Sunrise at Angkor is one of those bucket list must-dos, so we all, surprisingly, had a lot of excited energy on the morning we awoke at 4:30am to see this spectacle. Shrouded in darkness with the kids dozing like zombies, the 5km tuk-tuk ride went fast. Anticipation was high as we crossed the main causeway and headed to the northern reflection pond inside the Angkor Wat complex. It was still dark when we arrived and navigating the cobblestone roads and pathways was difficult. I pulled out my phone and turned on my flashlight. Doing so I quickly realized that others (many others) had had the same idea. Like being at a Beyonce concert, there were bobbing cell phone flashlights all around us. We were surrounded and we hadn’t even known it!
The Sunrise was nice. A special experience that I’m glad we made the effort to see. But as the new day emerged and the army of fellow sunrise devotees exploded in full color around us, I found myself more enthralled in the forest of selfie sticks that surrounded me, than in the rising sun.
So far on this trip, expectations of a place have rarely matched reality. These mismatches are normally positive and pleasant surprises – sand dunes in France, bakeries in Croatia, food on Vietnamese trains, etc. But sometimes these mismatches are more disappointing. For some reason, my internal struggle (and hypocrisy) with over-tourism spiked in Siem Reap and was totally unexpected.
The tourism machine is well oiled here. With a ticket for three days costing $62, someone somewhere is making some serious bank. At a site so large, you shouldn’t feel crushed, or rushed, but at the main sites of Ankgor that’s how I felt all the time. The crush of tourists made movement in and around the temples almost impossible and the vans, tuk-tuks and taxis left the main arteries around the sites clogged and congested.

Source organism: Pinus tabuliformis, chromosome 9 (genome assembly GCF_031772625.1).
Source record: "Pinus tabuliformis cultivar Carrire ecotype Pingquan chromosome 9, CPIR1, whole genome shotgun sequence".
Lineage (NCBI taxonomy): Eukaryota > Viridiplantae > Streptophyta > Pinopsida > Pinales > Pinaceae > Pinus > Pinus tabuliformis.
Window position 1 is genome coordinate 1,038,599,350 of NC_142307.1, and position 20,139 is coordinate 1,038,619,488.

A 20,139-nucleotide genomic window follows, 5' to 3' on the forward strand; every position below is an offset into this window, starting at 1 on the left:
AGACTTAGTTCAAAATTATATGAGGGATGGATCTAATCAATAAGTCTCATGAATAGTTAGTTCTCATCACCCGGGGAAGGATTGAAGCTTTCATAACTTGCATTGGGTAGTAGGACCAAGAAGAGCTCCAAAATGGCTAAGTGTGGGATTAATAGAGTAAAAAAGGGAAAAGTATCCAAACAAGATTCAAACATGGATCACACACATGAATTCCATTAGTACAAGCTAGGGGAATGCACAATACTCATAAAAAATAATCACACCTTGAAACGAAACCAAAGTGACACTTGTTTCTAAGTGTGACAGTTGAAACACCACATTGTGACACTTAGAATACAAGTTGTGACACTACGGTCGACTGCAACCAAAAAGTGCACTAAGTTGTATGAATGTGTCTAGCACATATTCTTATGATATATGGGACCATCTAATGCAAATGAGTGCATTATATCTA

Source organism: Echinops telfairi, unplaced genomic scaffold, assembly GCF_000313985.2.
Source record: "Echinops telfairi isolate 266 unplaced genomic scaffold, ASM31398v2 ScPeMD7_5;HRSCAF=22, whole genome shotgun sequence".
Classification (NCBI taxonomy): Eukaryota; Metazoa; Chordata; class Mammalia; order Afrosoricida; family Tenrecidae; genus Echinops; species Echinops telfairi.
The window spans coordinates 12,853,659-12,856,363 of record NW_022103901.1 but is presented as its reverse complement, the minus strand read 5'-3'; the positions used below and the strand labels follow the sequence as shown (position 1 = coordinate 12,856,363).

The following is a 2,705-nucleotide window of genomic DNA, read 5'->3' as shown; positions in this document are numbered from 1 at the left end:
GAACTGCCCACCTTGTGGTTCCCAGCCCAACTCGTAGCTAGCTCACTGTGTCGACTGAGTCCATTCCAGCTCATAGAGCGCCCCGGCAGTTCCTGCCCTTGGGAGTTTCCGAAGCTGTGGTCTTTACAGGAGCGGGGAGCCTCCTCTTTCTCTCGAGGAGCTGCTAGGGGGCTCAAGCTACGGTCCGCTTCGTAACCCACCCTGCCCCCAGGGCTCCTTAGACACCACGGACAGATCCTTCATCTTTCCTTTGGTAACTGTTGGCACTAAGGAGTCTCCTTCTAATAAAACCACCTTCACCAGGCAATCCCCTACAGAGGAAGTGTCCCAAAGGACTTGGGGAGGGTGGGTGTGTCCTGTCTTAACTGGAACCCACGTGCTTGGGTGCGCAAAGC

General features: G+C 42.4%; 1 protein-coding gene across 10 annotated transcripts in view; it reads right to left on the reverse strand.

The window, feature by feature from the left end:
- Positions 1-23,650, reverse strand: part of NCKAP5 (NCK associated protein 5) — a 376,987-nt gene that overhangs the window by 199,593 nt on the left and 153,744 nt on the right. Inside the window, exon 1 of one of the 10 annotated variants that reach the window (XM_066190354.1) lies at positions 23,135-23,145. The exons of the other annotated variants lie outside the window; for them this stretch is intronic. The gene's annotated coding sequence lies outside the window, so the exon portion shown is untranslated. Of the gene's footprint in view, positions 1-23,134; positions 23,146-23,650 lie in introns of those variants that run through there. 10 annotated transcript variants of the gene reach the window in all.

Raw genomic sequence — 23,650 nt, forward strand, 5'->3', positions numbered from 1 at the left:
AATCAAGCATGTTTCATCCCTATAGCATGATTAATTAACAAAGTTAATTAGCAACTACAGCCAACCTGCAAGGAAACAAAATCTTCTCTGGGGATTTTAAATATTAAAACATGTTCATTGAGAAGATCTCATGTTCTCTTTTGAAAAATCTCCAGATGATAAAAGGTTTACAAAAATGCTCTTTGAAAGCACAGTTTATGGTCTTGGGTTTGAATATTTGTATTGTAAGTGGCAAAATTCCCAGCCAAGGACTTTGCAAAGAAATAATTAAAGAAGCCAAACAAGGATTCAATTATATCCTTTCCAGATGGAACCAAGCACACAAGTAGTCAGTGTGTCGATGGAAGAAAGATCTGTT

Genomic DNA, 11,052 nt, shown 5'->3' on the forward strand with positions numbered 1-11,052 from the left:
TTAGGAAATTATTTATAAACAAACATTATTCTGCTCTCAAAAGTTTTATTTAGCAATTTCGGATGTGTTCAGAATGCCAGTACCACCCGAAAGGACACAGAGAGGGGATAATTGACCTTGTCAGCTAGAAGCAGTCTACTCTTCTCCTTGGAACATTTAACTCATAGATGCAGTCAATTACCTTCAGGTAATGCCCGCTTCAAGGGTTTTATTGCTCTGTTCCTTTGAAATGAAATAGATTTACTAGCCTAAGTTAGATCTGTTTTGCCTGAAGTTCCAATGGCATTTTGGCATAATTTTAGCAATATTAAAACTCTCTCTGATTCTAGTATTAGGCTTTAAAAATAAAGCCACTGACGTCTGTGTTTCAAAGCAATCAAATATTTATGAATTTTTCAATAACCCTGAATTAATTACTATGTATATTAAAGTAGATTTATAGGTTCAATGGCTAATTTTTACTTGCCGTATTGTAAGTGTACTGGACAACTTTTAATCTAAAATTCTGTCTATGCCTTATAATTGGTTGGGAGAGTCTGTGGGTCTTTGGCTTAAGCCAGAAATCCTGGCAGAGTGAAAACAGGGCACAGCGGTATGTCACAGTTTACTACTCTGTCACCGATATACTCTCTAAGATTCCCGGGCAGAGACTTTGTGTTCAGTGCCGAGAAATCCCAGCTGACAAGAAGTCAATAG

It got frustrating, but a little introspection reminded me that I was part of the problem, and I had been for the past eight months. I needed to stop complaining and get better at sharing. I’m working on it.
The world is full of amazing places and beautiful things. People naturally want to be inspired by these special places and why shouldn’t they? After all, inspired people are better people and better people make everything better right!?
BONUS highlight of Siem Reap:
We met up with the Wallace Family Reboot crew! The Wallaces are another traveling family we first met a few months ago in Chiang Mai, Thailand. Two parents, FOUR kids traveling the world indefinitely! What’s not to love about that?
We ate vegetarian food and strolled the markets of Siem Reap. The kids roamed and the adults compared notes on traveling highs and not-so-highs. Oh and yes ….. I ate a tarantula (as did Mekhi). We miss you already Wallace crew!
Thank you for reading… See you in Kuala Lumpur!